Context Clues are Essential in Training

A context clue is a trigger, that when recognized, compels an employee down a path. Context clues vary by the work, the role, and the context or situation. Some clues are easy to recognize, while others aren’t at all, some can be misinterpreted or are red herrings, and a few are dangerous traps.

Examples of context clues include:

  • Statements a customer or team member makes

  • Keywords or phrases a customer or team member uses

  • The tone or subtext a customer or team member uses

  • Body language

  • Data or information (on a computer, or in a document, or report)

  • The state of the work environment

  • And more . . .

Context clues matter because the learner must recognize it, interpret its meaning, and determine what to do next. They must also learn that they can pop up at various times. For example, a bank manager in a branch lobby uses context clues when deciding how to work with a customer. The manager greets a customer to guide that person to the optimal place in the branch – that’s the goal. A manager may consider a variety of context clues:

  • Time of day, the current volume of traffic, and whether historical patterns suggest that the traffic will change within 15 or 30 minutes

  • The number of customers in the branch, where they are, and who they are working with

  • Which employees are working at that moment and 1) how busy each one is, 2) the strengths and weaknesses of each (what they know and can do), and 3) their temperament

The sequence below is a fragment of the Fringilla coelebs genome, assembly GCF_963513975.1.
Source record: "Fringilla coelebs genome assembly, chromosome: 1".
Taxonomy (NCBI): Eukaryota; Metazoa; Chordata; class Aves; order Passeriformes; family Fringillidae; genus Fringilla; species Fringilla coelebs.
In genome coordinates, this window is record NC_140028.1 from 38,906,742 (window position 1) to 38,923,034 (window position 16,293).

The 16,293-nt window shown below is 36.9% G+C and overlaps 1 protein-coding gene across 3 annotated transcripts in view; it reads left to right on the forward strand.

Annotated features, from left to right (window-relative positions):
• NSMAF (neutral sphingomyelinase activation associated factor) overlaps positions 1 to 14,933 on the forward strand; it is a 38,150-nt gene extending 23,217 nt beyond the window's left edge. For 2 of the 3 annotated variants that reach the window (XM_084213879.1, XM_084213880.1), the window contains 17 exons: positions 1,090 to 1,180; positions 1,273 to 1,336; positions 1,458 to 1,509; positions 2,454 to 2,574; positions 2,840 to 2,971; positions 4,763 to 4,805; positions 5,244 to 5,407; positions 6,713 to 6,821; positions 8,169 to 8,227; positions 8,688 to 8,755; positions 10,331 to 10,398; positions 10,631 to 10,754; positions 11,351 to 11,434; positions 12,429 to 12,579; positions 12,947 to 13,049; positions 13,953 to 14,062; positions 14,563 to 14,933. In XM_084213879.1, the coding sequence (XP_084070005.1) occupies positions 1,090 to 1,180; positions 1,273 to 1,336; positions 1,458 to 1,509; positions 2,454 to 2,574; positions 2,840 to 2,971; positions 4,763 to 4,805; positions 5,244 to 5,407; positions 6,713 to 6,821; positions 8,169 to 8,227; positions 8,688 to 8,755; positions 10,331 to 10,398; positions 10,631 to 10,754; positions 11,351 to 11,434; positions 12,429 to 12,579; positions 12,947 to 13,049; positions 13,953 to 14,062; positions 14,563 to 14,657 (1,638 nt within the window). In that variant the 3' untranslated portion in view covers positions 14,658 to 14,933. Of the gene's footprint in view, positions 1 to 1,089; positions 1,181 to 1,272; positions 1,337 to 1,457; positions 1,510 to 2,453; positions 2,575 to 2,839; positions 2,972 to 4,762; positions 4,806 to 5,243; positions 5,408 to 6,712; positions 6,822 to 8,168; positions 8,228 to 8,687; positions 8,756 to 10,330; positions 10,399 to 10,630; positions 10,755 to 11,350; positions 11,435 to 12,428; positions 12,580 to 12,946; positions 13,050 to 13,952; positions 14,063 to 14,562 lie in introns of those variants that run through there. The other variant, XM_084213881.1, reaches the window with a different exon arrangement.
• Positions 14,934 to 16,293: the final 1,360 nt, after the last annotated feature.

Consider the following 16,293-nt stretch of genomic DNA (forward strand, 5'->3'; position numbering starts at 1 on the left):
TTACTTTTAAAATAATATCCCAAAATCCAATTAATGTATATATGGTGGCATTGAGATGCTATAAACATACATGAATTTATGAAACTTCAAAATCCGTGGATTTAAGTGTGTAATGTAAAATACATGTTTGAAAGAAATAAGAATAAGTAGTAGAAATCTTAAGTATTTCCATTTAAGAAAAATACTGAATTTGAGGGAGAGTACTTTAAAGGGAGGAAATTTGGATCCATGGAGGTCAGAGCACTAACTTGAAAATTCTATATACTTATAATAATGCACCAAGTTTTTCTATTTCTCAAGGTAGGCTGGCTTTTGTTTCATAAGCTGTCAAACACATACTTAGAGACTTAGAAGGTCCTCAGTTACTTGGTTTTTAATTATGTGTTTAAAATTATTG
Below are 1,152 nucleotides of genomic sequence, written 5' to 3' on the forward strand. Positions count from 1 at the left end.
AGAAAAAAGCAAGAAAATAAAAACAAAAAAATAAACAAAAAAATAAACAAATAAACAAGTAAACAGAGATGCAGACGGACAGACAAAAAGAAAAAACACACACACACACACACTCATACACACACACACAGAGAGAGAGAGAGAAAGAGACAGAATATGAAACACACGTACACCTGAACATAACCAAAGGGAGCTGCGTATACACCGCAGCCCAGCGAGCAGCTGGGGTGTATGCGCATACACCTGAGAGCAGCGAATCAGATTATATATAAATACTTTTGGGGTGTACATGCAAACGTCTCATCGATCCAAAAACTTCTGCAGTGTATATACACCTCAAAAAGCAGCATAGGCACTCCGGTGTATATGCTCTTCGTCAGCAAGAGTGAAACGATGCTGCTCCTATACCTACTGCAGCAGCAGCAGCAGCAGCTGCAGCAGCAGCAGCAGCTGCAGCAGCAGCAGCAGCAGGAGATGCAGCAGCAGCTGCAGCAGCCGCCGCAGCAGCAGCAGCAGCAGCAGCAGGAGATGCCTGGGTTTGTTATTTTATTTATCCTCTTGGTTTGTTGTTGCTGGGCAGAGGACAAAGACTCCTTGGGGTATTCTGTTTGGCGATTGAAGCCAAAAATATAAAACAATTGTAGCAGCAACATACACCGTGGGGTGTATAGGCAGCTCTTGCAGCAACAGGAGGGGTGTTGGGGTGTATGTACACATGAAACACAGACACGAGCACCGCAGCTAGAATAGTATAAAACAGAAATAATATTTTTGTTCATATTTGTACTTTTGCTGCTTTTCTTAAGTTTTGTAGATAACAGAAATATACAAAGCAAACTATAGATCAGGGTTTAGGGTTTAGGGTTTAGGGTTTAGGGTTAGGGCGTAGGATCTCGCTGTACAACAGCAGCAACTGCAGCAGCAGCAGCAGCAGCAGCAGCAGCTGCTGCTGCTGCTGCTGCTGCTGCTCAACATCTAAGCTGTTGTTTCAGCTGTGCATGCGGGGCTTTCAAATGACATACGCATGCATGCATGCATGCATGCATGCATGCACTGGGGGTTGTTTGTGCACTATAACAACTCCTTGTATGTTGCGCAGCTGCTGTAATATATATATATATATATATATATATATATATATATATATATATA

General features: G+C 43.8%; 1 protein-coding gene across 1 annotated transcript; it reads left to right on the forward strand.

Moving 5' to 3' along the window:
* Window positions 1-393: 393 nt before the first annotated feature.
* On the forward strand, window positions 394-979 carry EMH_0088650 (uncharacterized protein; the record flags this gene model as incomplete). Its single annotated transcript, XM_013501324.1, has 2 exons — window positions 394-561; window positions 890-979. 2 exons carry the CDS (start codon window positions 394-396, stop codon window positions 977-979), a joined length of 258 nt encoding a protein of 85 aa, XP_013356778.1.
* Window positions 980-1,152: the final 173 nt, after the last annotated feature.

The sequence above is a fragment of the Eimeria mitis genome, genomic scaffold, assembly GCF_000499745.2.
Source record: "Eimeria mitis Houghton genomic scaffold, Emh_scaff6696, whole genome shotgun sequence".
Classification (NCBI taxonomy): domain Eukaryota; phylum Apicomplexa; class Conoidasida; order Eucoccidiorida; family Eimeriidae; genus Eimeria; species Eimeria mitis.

• Who will go on break in the next 15 or 30 minutes

  • Known issues with the physical environment – computers that are down, for example

  • What the customer wants to accomplish

  • The mood and demeanor of the customer

High-performing managers quickly assess the situation, work through the stack of considerations in a sort of decision tree, and decide how to proceed – all within a short conversation with the customer. They know that at different moments, priorities can change, rearranging the decision tree. In effect, one clue may be more or less important than others. That means that if a new clue comes to light, the situation can change.

These managers have mental models (schemas) that help them quickly assess a situation and decide how to act. Training of this nature intends to help managers build their mental models.

In a call center, agents listen for clues in what the customer says, the tone, and noises in the caller’s background. They review and assess information about the customer shown on the screen, such as prompts that suggest additional products or services or outages associated with the customer’s location. They consider the variants of the call-flow to determine which one makes the best chance for success.

To design practice that mirrors reality, start with an analysis that brings considerations or context clues to the surface. Talk with top performers and ask them to slow down to make their thought processes explicit – look for those considerations.

The next step is to figure out the best way to practice. In the call center agent example, build whole-task practice scenarios that expose the triggers that present themselves most often, put the considerations in authentic combinations, include consequences that accurately reflect what would happen while taking real calls, and give time for reflection and self-assessment.

Building your Best Employee: Learning Strategies that Drive Results